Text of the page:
Rice and Industrialisation in Asia
This book is about the introduction of modern power-driven rice milling to the main rice exporting countries of Burma (Myanmar), Siam (Thailand) and French Indo-China (Vietnam) from 1869.
Rich in historical and empirical sources, the book draws extensively from the London Rice Brokers’ Association Circular archives, published monthly from 1869 to 2014, as well as numerical data gathered from historic trade and custom reports. It outlines how rice had been exported in the husk to be milled in Britain prior to 1869, after which mills were transferred to Asia and the rice shipped back having been milled. Rice processed in Asia is explained not only as a major saving in transport costs, but the marker of a crucial step in the industrialisation of Asia – namely through the introduction of modern mechanised value adding rice mills powered by steam engines. This is a reversal of the concept that the development of modern technology de-industrialised Asia, turning it into a supplier of raw materials. Later chapters address the inter-war years, when Chinese companies in particular took over the operation of mills and developed an Asia-wide market for rice milled in the great milling centers of Rangoon (Yangon), Bangkok and Saigon (Ho Chi Minh).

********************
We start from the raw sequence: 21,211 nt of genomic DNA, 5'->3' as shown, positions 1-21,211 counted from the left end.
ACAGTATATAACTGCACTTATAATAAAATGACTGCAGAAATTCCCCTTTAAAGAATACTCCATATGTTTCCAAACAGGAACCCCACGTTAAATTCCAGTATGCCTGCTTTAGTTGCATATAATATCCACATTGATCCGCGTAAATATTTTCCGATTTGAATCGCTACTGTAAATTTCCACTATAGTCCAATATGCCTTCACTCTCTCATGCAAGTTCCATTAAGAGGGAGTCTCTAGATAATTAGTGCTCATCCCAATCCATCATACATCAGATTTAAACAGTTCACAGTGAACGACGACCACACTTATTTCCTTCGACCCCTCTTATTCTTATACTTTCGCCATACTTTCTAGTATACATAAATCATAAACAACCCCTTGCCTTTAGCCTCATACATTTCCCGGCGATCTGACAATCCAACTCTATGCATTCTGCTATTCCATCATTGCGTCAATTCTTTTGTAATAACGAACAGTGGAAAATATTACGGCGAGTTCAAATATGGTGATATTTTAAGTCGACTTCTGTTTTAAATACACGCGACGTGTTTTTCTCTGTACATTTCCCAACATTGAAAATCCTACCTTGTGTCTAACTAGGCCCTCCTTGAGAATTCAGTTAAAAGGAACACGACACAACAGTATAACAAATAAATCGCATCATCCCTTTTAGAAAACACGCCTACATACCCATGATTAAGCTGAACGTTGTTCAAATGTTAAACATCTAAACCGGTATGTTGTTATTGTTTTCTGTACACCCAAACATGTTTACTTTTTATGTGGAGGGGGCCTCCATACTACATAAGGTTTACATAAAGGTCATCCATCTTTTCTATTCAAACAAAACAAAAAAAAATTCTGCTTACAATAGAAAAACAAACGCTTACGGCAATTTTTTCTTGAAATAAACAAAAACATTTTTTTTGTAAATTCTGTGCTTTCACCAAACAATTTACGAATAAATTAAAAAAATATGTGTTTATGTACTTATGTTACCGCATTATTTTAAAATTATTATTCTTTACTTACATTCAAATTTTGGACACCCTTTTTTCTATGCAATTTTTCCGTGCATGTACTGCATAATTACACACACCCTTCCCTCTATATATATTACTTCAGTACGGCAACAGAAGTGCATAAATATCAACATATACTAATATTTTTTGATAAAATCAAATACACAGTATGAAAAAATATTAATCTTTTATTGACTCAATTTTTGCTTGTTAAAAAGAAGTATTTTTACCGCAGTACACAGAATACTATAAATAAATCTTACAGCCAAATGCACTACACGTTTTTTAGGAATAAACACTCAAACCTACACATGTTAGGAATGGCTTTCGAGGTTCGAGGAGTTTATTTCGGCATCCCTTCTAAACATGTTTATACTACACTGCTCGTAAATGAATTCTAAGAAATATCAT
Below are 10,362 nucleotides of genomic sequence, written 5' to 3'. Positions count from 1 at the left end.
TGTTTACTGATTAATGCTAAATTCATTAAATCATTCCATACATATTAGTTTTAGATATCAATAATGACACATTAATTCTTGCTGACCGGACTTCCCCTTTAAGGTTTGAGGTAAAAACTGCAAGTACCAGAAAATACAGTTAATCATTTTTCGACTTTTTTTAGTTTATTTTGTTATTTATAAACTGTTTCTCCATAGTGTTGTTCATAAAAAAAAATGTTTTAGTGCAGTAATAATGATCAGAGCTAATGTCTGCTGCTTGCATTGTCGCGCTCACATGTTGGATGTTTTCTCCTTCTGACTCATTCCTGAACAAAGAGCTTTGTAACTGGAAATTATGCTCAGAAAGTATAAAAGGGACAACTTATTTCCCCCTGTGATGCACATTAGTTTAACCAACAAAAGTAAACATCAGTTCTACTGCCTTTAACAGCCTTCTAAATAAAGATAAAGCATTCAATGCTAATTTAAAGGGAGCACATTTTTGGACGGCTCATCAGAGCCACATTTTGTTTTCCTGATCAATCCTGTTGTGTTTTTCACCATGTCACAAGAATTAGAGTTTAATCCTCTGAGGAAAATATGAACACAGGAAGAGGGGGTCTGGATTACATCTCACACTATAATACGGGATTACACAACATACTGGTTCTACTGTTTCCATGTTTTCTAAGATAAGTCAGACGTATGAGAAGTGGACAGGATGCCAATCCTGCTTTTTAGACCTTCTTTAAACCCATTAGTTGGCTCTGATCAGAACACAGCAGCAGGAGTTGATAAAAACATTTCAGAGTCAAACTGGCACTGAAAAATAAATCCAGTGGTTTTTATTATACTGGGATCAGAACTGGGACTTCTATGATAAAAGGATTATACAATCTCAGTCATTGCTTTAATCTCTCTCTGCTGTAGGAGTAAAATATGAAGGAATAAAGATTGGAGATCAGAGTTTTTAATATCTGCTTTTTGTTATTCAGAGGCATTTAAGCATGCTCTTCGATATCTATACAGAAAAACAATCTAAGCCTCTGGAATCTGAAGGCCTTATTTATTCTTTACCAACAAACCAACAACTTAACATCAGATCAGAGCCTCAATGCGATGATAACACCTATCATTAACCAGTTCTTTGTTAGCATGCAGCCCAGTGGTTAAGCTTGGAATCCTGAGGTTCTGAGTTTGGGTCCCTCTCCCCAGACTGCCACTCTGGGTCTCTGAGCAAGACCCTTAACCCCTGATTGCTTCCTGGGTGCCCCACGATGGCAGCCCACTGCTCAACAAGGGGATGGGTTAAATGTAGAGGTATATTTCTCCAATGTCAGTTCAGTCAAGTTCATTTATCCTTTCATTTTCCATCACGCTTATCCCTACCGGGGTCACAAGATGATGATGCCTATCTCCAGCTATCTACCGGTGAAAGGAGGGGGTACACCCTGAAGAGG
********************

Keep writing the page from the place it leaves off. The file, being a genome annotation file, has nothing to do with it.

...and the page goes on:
Rice and Industrialisation in Asia will prove a valuable resource to students and scholars of economic history, postcolonial studies, and Asian studies more broadly.
1. The Westward Rice Trade 1870-1914 2. Companies in the Westward Rice Trade 1870-1914 3. Burma and the Asian Market 1919-1939 4. The Burma Rice Trade 1919-1939 5. The Traders (i) J. B. Clark (ii) Christopher Lorimer (iii) George Luthke 6. Siam Rice Mills 7. French Indo-China Rice Mills 8. The Dutch East Indies 9. The Philippines 10. Hong Kong 11. Singapore and Penang 12. Conclusion